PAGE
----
Any resolutions I have made over the years that succeeded were not made on January first. I have been successful in early December or on any random day, just never on the day of resolutions. Itâ€™s time to give one a try.
I want to finish my book.
My close friends have known about an upcoming book since I started to collect notes and write down thoughts and discoveries daily. My book is a true story that evolved from a Valentineâ€™s Day Years ago through that yearâ€™s end. I became Nancy Drew, desperate to know what was real about my marriage and what was not.
Detective work was so very exciting and invigorating. Stressful, of course, but so necessary. After years of suspicions, most of which proved to be true, I had to have the total picture to keep my sanity.
Friends helped me â€“ following my husband, for instance, to his infatuationâ€™s parentsâ€™ home. I even hired a private eye who followed him to a hotel in Greenbrier, shot videos, took a room across from his, and collected the sheets the next morning. No stone was left unturned.
I realized I was fortunate to be able to afford a private eye, and I had my own business and vehicle. Not every woman in a distressed state has access that allows her to seek proof. And proof is essential. I can remember when I first realized that knowing the truth could someday save me from waking up a divorced woman who wonders, â€śWas I wrong, unfair to him? Did I bring this on myself?â€™
That was when I made up my mind to write the real story for other women â€“ or men â€“ who have wondered if they are imagining wrongdoing on the part of their spouse, whom they loved, but came to distrust. By telling the whole agonizing process, they can know they are not the only one, it is not so unusual, no matter how extraordinary the reality. We all need to be able to say, â€śI am not insane.â€ť And then get to the point where we can feel, â€śI am okay. I can make it.â€ť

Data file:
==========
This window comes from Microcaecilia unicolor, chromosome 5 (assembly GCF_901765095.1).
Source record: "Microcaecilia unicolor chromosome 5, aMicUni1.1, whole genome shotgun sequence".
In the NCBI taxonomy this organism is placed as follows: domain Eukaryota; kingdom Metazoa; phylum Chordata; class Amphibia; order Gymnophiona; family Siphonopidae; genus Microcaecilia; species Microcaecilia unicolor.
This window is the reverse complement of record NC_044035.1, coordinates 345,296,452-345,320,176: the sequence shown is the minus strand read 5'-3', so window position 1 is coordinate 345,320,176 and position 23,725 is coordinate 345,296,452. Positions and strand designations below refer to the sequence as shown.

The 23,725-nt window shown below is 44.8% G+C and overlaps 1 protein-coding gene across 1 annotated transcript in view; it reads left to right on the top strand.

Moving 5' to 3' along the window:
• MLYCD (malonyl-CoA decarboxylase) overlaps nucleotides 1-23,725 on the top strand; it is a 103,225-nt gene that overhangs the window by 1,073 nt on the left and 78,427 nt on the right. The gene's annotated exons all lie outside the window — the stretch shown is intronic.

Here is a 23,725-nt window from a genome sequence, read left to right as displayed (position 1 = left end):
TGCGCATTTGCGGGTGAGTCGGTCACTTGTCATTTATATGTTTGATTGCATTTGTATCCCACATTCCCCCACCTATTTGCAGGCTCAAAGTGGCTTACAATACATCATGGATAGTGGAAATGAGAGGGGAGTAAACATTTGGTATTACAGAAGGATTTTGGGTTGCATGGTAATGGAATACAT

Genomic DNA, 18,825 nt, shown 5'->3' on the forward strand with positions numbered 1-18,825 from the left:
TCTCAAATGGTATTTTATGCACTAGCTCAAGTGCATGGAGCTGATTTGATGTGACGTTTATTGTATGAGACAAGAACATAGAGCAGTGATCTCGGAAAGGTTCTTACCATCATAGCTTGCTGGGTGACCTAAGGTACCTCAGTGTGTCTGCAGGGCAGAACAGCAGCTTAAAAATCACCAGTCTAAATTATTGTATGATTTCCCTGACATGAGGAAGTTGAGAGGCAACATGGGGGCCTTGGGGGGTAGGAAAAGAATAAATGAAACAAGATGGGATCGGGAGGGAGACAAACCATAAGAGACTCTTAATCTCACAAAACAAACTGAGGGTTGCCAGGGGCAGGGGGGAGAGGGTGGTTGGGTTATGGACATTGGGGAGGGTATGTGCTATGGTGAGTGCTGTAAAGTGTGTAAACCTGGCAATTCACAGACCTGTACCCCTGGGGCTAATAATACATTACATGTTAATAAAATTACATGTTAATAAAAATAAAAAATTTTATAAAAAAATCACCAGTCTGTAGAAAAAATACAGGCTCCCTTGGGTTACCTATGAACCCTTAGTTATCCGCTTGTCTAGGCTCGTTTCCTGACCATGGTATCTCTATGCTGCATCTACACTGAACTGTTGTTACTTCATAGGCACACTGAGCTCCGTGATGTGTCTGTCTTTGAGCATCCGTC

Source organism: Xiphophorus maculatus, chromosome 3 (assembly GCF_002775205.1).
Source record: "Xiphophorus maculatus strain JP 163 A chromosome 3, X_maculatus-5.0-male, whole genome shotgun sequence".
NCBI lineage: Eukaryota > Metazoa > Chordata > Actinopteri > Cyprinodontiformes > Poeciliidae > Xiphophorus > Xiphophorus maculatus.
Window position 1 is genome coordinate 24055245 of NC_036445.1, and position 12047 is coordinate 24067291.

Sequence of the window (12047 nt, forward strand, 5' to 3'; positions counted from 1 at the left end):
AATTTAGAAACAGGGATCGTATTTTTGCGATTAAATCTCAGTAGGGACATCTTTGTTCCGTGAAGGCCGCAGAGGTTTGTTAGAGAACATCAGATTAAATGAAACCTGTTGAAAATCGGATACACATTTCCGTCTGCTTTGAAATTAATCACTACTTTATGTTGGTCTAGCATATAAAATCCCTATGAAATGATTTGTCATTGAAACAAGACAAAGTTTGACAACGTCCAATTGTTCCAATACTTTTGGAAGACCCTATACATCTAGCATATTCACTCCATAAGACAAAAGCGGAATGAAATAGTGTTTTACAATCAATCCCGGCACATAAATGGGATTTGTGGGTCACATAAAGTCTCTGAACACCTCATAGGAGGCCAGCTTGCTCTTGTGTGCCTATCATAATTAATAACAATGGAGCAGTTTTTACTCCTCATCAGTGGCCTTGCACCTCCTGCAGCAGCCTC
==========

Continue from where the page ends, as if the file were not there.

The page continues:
Ironically, in the year before I began to write this book,
my husband said to me,
â€śYour fortune is in writing a book.â€ť
â€śI donâ€™t write fiction.â€ť
Iâ€™ve said more than once,
â€śWhen I finally told him to leave,
he left behind a fascinating story.â€ť
Some readers can just say, â€śWow, that was
exciting!â€ť Others can read while putting themselves in my shoes and come
to realize, â€śI can make it also!â€ť
in the year before I began to write this book, my husband said to me,
â€śYour fortune is in writing a book.â€ť I answered, â€śI donâ€™t write
fiction.â€ť Iâ€™ve said more than once, â€śWhen I finally told him to leave,
he left behind a fascinating story.â€ť
the few years following my divorce, I wrote religiously, with extensive
notes, photos, journals, even videos. I had such voluminous material, I
sometimes came across startling realizations, when putting time
sequences in order.
I have written and rewritten, finally having professional help these last two years from my editors, grabbing the opportunities when time permitted me to write. The parts are all here, ready for smooth transitions. One page at a time, throwing away two or three or more rewrites until there is one flowing story in a finished book.
To all those old and new friends, and even strangers, who have been reading my excerpts â€“ some on these printed pages and others online â€“ who have encouraged me, I thank you now. I will write with the intention of making the book a good read that encourages others to recognize self-deception and embrace the determination and sheer courage it takes to face the truth and move forward.
Jean Loxley-Barnard has been a writer all her life and studied both sociology and psychology at George Washington University where she earned a B.A. Her company, The Shopper, Inc., encompasses all the Loxley-Barnard family publications - The Shopper Magazines and Doctor to Doctor Magazine. She has been in the advertising, consulting and publishing business for 39 years.